What is Lower Cross Syndrome?
It is a muscular imbalance that results in postural changes which can cause lower back pain over time. The common changes that are seen are:
- Increased Lumbar Lordosis( low back curve)
- Protruding abdomen
- Anterior pelvic tilt (flexed hips)
- A flattened backside
What Causes it?
Lower cross syndrome can develop by sitting too long in the wrong position or by injury to the hips, pelvis or lower back. Prolonged sitting or injury can lead to development of shortened iliopsoas and hip flexor muscles and that leads to tightened lower back muscles. The tightened hip flexors eventually lead to weakened abdominal and core muscles along with weakened gluteal muscles.
This pairing of weakened core and buttock add to the anterior pelvic tilt and cause more stress on the lower back. This muscle imbalance leads to altered bio-mechanics and lower back pain. The lower back is essentially weaker and moving in an altered pattern which causes increased risk of injury and pain.
What can you do about it?
Well if you have lower back pain, you should see a medical professional and if you think you can some lower cross syndrome symptoms, a health professional can make a diagnosis and recommend the best treatment plan for your unique case. As a chiropractor, we can tell based on what your posture looks like and what we feel. We can also perform different functional tests to help figure out what is tight and what is weak. The most common known tests are Janda’s Movements.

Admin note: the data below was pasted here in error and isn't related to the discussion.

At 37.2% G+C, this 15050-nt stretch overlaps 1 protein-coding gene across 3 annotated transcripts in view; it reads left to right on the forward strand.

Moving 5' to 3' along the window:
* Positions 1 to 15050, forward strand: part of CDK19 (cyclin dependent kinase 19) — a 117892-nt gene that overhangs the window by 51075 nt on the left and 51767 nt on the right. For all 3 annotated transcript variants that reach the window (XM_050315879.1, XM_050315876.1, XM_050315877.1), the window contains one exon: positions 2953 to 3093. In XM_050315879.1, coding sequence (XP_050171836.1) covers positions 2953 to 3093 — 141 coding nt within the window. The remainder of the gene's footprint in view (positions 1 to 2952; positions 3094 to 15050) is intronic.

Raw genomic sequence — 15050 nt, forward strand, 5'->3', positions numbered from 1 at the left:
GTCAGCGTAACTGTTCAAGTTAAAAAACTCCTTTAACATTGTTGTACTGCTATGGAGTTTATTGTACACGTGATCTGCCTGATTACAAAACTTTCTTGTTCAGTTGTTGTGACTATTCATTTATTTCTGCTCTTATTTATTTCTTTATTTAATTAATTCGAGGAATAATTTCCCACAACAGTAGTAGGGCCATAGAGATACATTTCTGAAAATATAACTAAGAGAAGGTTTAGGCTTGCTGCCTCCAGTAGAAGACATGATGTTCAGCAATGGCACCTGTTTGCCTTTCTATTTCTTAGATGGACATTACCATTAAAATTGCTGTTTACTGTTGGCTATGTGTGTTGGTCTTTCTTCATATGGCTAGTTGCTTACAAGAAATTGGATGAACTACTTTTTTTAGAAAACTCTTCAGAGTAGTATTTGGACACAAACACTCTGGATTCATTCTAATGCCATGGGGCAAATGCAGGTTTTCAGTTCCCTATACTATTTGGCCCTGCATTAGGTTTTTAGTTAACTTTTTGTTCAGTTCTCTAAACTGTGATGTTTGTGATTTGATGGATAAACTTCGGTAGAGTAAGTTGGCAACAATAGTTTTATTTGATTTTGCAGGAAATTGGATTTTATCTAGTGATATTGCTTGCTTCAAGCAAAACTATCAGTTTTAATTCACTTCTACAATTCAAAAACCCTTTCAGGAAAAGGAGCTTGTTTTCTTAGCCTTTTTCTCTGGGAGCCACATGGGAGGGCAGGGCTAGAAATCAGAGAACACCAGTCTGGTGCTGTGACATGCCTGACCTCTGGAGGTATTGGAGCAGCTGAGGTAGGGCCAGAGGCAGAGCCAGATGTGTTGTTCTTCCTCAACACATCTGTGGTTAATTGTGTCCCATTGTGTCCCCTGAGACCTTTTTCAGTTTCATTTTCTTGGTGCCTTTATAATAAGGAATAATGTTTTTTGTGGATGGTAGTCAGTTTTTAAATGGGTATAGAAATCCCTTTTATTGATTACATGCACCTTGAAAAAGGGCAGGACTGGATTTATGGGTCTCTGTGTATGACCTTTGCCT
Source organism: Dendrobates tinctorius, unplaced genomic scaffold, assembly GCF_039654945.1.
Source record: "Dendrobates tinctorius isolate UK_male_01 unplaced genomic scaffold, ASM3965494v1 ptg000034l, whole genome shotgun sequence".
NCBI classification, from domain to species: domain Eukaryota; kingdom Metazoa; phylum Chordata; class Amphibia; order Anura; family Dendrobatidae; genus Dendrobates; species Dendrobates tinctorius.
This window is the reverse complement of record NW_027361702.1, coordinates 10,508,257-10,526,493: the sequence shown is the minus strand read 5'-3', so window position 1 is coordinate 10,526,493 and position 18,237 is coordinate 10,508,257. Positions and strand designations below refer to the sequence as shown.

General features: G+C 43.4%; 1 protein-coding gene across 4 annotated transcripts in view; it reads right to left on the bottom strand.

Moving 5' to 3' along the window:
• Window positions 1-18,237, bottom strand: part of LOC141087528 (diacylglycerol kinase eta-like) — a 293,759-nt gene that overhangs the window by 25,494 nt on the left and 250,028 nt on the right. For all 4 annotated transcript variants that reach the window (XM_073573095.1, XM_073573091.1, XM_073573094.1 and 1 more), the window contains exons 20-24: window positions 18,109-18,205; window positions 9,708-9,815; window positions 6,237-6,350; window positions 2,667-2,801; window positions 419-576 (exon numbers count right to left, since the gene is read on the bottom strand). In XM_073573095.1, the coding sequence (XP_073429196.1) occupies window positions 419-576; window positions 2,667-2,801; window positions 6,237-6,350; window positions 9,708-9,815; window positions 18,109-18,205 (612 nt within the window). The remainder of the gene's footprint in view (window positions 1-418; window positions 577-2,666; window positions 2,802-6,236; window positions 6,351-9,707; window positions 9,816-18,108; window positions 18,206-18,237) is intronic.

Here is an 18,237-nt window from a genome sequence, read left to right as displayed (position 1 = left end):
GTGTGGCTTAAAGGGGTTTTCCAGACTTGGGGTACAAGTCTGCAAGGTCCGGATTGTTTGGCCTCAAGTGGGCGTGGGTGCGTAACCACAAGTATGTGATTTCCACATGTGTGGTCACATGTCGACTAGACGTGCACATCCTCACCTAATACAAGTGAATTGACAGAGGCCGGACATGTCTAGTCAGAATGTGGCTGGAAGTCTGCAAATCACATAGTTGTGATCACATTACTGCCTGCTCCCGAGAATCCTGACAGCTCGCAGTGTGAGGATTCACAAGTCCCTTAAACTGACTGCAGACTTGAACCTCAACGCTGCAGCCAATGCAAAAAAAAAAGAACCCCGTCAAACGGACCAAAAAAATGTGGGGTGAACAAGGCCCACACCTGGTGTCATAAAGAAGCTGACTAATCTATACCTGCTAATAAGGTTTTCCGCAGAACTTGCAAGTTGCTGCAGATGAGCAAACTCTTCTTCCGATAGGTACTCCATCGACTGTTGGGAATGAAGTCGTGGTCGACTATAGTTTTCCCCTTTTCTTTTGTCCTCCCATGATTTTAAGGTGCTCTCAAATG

To help treat the issue at hand, adjusting your body to make sure all the joints in the low back are moving properly and soft tissue work to correct the muscle tightness is important. Furthermore, exercises should be taught to correct the bad posture and help strengthen weak muscles while correcting muscle imbalances. Rocktape can also be used to help maintain the proper position throughout. Below are a few simple exercises and posture advice to help alleviate pain but you should talk with a health care professional before performing to determine if it is safe to perform the suggested exercises.
- Try not to sit for more than 30 minutes at a time; get up and walk around for about 1 minute to help stretch muscles and tight joints.
- When sitting in a chair, your knees should be lower than your hips and your feet should be touching the ground. Your knees should be at a 90 degree angle.
- Hip flexor Stretch: Kneel on your right knee stepping your left leg forward, in a lunge position.. Slowly lunge your body forward until you can feel the stretch in the front of your right hip. Take care not to allow our left knee to protrude. Hold for 30 seconds and then repeat the stretch on the other side.
- Plank: Position your body with your toe/or knees and elbows on the mat. Make sure your elbows are directly under your shoulders and your body is in a straight line. Brace your core muscles, and keep your head down. Hold this position for 15 seconds, gradually building up this time to 1 minute.
Give us a call if you have any questions. Drs. Curtis and Kadi Fletcher of Fletcher Chiropractic are here to answer any questions you may have. They are located at 4300 S 48th St, Ste 7, Lincoln NE 68516.